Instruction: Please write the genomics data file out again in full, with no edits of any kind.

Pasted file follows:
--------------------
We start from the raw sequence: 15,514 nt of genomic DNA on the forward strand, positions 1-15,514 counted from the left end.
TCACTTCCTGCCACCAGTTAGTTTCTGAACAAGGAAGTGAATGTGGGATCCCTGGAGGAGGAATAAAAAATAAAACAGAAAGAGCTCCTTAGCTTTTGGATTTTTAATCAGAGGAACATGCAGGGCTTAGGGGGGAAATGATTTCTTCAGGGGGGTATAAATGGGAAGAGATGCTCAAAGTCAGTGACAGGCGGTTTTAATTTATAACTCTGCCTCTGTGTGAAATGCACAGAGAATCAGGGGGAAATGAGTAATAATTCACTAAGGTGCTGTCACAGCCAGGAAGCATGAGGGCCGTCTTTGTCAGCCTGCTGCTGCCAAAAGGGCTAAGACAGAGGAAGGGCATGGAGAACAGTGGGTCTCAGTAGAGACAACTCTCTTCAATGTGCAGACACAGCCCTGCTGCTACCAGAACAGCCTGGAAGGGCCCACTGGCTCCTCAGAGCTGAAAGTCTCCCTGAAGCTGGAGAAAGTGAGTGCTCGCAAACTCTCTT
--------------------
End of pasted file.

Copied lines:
We start from the raw sequence: 15,514 nt of genomic DNA on the forward strand, positions 1-15,514 counted from the left end.
TCACTTCCTGCCACCAGTTAGTTTCTGAACAAGGAAGTGAATGTGGGATCCCTGGAGGAGGAATAAAAAATAAAACAGAAAGAGCTCCTTAGCTTTTGGATTTTTAATCAGAGGAACATGCAGGGCTTAGGGGGGAAATGATTTCTTCAGGGGGGTATAAATGGGAAGAGATGCTCAAAGTCAGTGACAGGCGGTTTTAATTTATAACTCTGCCTCTGTGTGAAATGCACAGAGAATCAGGGGGAAATGAGTAATAATTCACTAAGGTGCTGTCACAGCCAGGAAGCATGAGGGCCGTCTTTGTCAGCCTGCTGCTGCCAAAAGGGCTAAGACAGAGGAAGGGCATGGAGAACAGTGGGTCTCAGTAGAGACAACTCTCTTCAATGTGCAGACACAGCCCTGCTGCTACCAGAACAGCCTGGAAGGGCCCACTGGCTCCTCAGAGCTGAAAGTCTCCCTGAAGCTGGAGAAAGTGAGTGCTCGCAAACTCTCTT